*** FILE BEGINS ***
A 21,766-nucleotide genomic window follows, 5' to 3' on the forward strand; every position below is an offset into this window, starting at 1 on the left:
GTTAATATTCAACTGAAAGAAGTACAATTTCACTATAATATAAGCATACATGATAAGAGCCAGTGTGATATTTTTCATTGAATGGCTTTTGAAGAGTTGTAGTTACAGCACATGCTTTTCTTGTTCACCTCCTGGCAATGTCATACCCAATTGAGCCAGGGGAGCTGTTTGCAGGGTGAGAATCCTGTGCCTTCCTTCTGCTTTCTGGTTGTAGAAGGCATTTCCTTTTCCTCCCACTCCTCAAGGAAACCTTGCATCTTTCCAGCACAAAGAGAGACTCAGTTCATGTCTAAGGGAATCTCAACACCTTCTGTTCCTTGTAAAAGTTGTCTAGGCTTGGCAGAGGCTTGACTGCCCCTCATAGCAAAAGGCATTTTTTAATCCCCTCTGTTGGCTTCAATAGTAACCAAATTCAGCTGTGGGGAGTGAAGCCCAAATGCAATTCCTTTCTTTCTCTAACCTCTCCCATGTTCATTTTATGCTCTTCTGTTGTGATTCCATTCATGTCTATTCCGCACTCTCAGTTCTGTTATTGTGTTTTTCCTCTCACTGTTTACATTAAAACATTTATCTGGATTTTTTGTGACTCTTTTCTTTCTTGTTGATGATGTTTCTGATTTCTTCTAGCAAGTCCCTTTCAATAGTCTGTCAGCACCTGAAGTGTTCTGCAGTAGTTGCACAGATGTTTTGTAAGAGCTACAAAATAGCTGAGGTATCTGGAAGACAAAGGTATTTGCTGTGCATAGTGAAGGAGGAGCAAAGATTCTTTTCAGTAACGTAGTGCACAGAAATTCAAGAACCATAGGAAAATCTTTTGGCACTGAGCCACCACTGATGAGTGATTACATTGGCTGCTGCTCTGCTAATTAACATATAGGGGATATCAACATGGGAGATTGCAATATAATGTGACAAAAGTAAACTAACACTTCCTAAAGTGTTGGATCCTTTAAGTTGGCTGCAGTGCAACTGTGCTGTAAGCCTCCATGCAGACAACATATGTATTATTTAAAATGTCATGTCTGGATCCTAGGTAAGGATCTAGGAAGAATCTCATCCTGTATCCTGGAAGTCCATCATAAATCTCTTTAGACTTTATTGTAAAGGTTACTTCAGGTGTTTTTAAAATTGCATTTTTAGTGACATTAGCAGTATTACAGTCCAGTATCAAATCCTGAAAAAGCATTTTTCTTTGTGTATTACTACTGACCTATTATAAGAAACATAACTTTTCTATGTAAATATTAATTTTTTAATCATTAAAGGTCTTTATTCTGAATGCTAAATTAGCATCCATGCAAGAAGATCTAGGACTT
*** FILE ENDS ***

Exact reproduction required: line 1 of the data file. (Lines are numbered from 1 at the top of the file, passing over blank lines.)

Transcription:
A 21,766-nucleotide genomic window follows, 5' to 3' on the forward strand; every position below is an offset into this window, starting at 1 on the left: